You just can’t go to Dublin without visiting the Trinity College Library to see the Book of Kells. So what did we do bright and early on Sunday? We hit the Trinity College Library, along with a slew of other people who thought Sunday morning would be a good time to see it.
From the library’s pamphlet:
Over 1000 years ago, when the Book of Kells was written, Ireland had a population of less than half a million people living in fortified homesteads along its coasts and inland waterways.
The Irish church was largely monastic in organization. Monks lived in communities devoted to the study of God’s word, fasts, and manual work. The message of the life of Christ was spread primarily through gospel books, and the scribes and artists who produced them held an honored place in Irish society.
The Book of Kells contains lavishly decorated copy in Latin of the four gospels. It has long been associated with St. Colum Cille who founded his principal monastery on the island of Iona, off the west coast of Scotland, in about 561. The Book of Kells was probably produced early in the 9th century by the monks of Iona, working wholly or partially at Iona itself or at Kells, county Meath, where they moved after 806 AD, when Iona was attacked by Vikings in a raid which left 68 monks dead. The Book of Kells was sent to Dublin around 1653 for reasons of security during the Cromwellian period. It came to Trinity College in 1661.
Have you ever read How the Irish Saved Civilization by Thomas Cahill? It’s enlightening.
While Kathleen and Kathie lingered over the Book of Kells, I moseyed on over to the Long Room, which houses 200,000 of the library’s oldest books and, in cases down the center of the room, a bunch of medical exhibits. In the cases I saw a book by Robert Graves (of Graves’ disease fame) and an 1811 diary of a lady who had a mastectomy without anesthesia. Ouchie! One book opened to a Jonathan Swift play, in which he wrote that “The best doctors are Doctor Dyet, Doctor Quiet, and Doctor Merryman.” Of course, I was fascinated by the skeleton of a 7’ tall guy who had a pituitary adenoma.
From there we headed over to Dublin Castle to hit the Chester Beatty Library. Since it was closed on Sunday, we went to St. Patrick’s, the national cathedral (Anglican). St. Patrick supposedly baptized converts at a well that once existed in what is now the churchyard, and that is why there has been a church in this location since the fifth century. Most of the current building is 13th century vintage. Jonathan Swift, dean of the cathedral from 1713 until 1745, and his Stella (Esther Johnson, whom some say he married in 1716) are buried in the southwest end of the nave. Of course, we know Jonathan Swift best as the author of Gulliver’s Travels.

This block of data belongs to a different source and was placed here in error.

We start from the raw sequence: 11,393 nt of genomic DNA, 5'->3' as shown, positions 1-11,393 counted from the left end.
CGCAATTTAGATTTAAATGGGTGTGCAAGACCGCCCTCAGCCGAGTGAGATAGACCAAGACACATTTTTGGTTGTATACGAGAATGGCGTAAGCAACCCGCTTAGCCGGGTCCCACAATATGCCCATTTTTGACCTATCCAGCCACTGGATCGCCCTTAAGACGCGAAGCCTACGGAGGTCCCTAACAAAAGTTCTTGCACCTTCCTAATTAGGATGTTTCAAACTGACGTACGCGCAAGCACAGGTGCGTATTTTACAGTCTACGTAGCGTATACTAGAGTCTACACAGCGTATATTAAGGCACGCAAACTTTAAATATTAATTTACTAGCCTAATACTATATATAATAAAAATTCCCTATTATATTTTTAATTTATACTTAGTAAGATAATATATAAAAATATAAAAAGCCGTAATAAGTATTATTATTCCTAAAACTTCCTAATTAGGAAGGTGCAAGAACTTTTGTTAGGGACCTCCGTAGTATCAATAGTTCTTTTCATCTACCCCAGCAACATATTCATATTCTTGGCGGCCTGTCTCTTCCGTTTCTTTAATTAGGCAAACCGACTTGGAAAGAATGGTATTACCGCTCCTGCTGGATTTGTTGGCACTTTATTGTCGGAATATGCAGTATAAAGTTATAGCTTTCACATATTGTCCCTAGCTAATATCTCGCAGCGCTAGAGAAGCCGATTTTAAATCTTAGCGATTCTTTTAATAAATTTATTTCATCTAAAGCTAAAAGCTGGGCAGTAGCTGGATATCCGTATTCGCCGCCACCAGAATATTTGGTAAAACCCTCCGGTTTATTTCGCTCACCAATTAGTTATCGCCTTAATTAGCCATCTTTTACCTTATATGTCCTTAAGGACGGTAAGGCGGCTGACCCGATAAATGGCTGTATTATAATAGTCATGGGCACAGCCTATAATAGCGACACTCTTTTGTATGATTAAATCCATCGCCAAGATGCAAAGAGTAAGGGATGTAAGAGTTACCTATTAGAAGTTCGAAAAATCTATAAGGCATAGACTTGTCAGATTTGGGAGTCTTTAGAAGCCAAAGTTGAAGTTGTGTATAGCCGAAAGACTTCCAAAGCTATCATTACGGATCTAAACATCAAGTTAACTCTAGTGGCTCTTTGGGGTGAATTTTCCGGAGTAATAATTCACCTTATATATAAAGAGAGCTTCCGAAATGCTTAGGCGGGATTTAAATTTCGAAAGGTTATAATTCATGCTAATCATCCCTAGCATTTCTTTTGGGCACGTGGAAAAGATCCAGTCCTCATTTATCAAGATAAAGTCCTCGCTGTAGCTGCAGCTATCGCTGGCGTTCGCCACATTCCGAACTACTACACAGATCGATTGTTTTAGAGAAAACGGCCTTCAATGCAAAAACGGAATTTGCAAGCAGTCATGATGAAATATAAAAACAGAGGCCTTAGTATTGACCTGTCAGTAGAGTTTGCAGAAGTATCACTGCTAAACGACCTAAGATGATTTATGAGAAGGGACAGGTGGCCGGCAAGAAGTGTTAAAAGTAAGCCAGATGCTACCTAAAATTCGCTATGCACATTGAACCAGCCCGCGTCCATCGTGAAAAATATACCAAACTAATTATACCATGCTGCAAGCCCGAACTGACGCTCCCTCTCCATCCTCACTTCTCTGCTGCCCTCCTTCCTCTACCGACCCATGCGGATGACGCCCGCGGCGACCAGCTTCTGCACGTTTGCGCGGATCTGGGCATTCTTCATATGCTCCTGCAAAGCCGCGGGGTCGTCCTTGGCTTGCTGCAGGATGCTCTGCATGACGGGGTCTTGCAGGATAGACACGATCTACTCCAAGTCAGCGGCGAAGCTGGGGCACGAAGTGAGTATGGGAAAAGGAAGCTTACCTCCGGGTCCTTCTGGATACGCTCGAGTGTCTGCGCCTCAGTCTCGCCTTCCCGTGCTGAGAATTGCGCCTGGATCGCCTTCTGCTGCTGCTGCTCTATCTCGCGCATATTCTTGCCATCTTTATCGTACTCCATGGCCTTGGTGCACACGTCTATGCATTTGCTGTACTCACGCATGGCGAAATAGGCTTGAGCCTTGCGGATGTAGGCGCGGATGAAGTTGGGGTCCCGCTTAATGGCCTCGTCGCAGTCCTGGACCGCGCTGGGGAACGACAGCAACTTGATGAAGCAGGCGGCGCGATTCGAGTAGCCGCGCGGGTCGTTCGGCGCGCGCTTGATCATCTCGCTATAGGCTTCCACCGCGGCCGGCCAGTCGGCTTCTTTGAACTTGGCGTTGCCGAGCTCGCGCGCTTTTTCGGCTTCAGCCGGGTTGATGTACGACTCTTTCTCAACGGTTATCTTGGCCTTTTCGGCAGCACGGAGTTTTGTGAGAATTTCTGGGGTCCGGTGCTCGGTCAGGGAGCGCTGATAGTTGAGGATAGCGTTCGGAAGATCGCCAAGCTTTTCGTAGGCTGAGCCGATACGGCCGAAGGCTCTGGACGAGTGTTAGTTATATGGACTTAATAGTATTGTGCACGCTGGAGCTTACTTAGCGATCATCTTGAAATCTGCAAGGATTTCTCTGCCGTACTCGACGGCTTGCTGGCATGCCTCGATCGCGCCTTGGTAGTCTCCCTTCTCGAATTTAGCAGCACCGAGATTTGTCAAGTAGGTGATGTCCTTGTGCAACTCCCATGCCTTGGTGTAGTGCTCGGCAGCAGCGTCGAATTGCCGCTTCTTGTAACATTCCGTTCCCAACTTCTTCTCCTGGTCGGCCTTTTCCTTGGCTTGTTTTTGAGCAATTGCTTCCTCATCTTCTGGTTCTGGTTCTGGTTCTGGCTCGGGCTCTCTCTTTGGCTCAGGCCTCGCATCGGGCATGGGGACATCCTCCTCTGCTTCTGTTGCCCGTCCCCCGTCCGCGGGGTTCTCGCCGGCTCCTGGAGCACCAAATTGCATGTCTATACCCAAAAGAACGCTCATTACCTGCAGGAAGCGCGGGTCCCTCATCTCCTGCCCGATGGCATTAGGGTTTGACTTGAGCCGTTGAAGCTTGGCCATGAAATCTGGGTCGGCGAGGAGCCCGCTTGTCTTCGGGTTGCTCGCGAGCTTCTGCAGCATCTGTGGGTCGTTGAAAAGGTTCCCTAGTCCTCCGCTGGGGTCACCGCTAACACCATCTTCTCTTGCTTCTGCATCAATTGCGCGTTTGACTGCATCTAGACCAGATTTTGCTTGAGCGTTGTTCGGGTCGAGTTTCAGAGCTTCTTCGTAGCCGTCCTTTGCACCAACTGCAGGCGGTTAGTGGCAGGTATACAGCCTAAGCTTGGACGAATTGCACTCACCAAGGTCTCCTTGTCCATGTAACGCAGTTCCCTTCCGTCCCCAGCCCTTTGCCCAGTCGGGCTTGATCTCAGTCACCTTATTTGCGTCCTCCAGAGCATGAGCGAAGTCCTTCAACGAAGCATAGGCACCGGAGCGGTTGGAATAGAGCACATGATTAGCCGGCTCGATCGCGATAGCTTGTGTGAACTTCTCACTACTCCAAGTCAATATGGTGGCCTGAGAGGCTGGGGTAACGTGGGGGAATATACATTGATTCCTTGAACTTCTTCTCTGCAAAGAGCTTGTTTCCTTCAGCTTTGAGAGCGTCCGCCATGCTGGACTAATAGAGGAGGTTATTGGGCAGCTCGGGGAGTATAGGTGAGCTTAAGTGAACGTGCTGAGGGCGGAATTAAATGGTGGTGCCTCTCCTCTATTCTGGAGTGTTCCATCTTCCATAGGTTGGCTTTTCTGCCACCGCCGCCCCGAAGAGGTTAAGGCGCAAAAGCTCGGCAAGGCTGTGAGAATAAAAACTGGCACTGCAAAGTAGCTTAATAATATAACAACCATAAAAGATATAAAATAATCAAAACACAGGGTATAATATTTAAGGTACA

On a column was a plaque with the following poem by Jonathan Swift.
Stella this day is thirty-four,(We shan't dispute a year or more;)
However, Stella, be not troubled,
Although thy size and years are doubled
Since first I saw thee at sixteen,
The brightest virgin on the green;
So little is thy form declined;
Made up so largely in thy mind.
O, would it please the gods to splitThy beauty, size, and years, and wit!
No age could furnish out a pair
Of nymphs so graceful, wise, and fair;
With half the lustre of your eyes,
With half your wit, your years, and size.
And then, before it grew too late,
How should I beg of gentle fate,
(That either nymph might have her swain,)
To split my worship too in twain.
Do you suppose he was trying to tell her she needed to join Weight Watchers?
After we left the cathedral, we walked along and found the place – now an alley - where Handel’s Messiah was first sung in 1742 by the combined choirs of St. Patrick’s and Christ Church cathedrals. If you listen closely, you can hear the ghosts still singing the Hallelujah Chorus…or was that Kathie?
From there we went to Subway for lunch - because we obviously can’t get enough of it in the States, and then to the National Museum to see the 8th century Celtic Brooch of Tara and the bog mummies. Eww. I erased that from my mind’s eye by doing a rubbing of a Celtic design in the kids area. Never let it be said that I don’t know how to have a good time.
The weather that day was great. Walking along the main drag, Kathie spotted the front door of a Georgian rowhouse that she just had to have a photo of. The only thing is that the door was at the top of a set of stone steps. Of course, she mounts the steps and is getting the shot when the owner walks up. He patiently waits for her to take her picture then says, “Would you like to see the inside?” And do you suppose that Kathie could turn down an offer like that? Not on your life. I must admit, it was a perfectly lovely house, but what if he’d been a serial killer, Kath? I can just imagine the headlines – “American ladies just had to see the inside of the killer’s house…”
We had dinner at Taste again, and then headed over to the Gaiety Theater, built in 1871, for Riverdance – which was so, so good. We had perfect seats and of course the music and dancers were just fabulous. What a treat!
All in all, it was a very good day.